Newspaper article Pittsburgh Post-Gazette (Pittsburgh, PA)

Composer Premieres 'Hobbit' Piece with Pso

Newspaper article Pittsburgh Post-Gazette (Pittsburgh, PA)

Composer Premieres 'Hobbit' Piece with Pso

Article excerpt

Howard Shore's journey to Heinz Hall and back again began in 2005, when a tour landed the composer in front of the Pittsburgh Symphony Orchestra to conduct his "The Lord of the Rings Symphony." This weekend, Pittsburgh will be the start of the journey for "The Hobbit for Symphony Orchestra," a world premiere 30-minute piece in four movements, culled from the three "Hobbit" films.

If the composer's name sounds familiar, it may be because you pay attention to movie credits. "Music by Howard Shore" has appeared in nearly 80 films, earning three Oscars and four Grammys. He has composed music for best pictures "The Silence of the Lambs," "The Departed," "The Lord of the Rings: The Return of the King" and "Spotlight" and is a frequent collaborator of directing titans David Cronenberg, Martin Scorsese and Peter Jackson.

His long career in movies, which began with "Drop Dead, Dearest" in 1978, got a jump-start in his native Canada, where a group of pals created summer shows in northern Ontario. Among the pack was Lorne Michaels.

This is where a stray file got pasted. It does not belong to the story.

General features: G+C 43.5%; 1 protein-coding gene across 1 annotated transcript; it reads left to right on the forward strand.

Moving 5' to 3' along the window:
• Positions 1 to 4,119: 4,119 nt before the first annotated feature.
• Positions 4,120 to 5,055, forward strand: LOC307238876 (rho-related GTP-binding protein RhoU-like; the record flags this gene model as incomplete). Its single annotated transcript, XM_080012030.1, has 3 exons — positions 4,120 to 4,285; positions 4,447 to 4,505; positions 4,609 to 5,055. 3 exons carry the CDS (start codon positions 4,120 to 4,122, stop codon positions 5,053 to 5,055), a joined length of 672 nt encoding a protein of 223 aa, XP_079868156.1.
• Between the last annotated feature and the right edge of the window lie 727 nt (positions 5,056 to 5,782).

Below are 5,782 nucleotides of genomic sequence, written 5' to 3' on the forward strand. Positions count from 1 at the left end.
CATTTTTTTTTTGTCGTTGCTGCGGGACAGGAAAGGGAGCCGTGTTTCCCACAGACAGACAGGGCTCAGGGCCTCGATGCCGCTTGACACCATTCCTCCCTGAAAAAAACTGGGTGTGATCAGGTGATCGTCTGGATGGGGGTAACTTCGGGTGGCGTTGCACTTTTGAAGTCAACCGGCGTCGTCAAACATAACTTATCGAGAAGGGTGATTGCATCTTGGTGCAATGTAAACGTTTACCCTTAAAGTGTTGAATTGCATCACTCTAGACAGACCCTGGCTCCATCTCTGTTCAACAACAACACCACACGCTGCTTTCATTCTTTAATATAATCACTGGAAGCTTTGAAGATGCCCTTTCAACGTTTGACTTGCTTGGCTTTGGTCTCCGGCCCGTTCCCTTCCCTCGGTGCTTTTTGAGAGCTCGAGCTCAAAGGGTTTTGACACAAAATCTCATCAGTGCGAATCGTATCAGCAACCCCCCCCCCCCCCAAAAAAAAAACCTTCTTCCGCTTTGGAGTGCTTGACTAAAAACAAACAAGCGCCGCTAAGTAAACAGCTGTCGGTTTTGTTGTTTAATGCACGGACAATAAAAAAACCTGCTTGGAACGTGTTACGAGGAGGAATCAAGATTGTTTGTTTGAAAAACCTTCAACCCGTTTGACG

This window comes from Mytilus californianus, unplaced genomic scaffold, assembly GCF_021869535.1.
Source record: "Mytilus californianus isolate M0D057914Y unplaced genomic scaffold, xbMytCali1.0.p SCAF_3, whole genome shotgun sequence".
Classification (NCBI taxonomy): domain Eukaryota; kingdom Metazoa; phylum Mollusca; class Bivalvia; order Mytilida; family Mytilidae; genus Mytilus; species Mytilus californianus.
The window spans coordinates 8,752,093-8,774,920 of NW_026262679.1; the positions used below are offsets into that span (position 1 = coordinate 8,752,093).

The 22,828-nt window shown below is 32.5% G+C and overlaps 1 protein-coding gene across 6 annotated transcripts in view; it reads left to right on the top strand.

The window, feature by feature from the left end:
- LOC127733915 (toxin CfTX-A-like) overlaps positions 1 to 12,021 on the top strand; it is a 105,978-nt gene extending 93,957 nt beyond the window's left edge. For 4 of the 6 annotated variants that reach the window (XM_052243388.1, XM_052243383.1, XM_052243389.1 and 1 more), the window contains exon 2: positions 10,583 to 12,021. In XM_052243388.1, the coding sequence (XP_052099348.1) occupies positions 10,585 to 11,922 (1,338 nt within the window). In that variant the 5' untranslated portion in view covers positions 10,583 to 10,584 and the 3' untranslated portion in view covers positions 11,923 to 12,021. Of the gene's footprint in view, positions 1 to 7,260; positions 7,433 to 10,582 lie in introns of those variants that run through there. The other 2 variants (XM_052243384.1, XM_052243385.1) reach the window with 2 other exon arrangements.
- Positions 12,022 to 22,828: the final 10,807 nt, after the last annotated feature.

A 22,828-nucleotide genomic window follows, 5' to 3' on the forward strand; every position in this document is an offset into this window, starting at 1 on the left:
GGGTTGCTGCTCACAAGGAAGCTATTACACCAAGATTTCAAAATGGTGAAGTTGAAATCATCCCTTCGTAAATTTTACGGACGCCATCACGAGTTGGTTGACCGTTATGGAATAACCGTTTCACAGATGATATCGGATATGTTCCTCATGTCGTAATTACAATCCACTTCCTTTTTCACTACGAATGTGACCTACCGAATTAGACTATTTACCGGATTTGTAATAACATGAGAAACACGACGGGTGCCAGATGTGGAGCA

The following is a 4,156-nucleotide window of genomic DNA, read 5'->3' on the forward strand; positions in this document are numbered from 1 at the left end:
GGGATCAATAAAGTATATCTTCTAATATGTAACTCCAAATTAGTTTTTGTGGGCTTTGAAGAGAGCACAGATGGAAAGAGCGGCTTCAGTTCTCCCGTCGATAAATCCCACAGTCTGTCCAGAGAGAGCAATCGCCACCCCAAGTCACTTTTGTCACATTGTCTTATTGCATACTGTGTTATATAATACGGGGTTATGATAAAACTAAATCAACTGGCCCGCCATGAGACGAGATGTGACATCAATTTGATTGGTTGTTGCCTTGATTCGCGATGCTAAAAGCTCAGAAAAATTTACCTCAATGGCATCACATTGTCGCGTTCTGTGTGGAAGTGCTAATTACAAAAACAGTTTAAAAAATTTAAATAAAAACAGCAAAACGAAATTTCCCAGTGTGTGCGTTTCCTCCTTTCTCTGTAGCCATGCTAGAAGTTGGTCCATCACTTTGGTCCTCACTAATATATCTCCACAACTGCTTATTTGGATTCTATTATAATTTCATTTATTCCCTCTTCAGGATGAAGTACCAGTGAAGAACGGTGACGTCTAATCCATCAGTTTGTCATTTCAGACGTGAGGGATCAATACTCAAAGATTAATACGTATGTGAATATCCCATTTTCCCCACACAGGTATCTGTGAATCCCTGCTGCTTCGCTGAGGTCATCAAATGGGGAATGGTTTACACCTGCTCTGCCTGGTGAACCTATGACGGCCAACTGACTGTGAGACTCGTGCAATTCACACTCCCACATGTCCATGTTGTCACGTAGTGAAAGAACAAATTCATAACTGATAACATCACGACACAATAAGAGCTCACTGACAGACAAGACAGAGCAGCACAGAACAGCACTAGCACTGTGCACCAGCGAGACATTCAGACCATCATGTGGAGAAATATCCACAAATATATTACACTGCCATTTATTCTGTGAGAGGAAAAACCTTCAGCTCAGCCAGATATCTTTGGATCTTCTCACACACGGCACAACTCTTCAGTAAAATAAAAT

"We did comedy and sketches, we played music," recalled Mr. Shore, 69. "There was a group of us who became writers, actors, directors - I did a little of each of those things - and I continued with music, and Lorne continued with television, and we came together in 1975 with another group of writers and performers and created 'Saturday Night Live.' "

Mr. Shore was "Saturday Night Live" music director from 1975-86. Among his contributions, John Belushi and Dan Ackroyd became The Blues Brothers at his suggestion, after they appeared in a 1976 sketch with "Howard Shore and his All-Bee Band."

The program in Pittsburgh is titled "The Film Music of Howard Shore," for which he will be a guest speaker, with Ludwig Wicki conducting. The first part is dedicated to "The Hobbit," and the second concludes with selections from "The Lord of the Rings" films. The program also samples his scores for psychological thrillers such as "Dead Ringers" and films with a lighter touch, such as "Ed Wood," about the filmmaker critics dubbed "the world's worst director."

The theme for Tim Burton's "Ed Wood" featured the theremin, whose signature high-pitched sound signaled "spooky" in science fiction movies such as "The Day the Earth Stood Still. …

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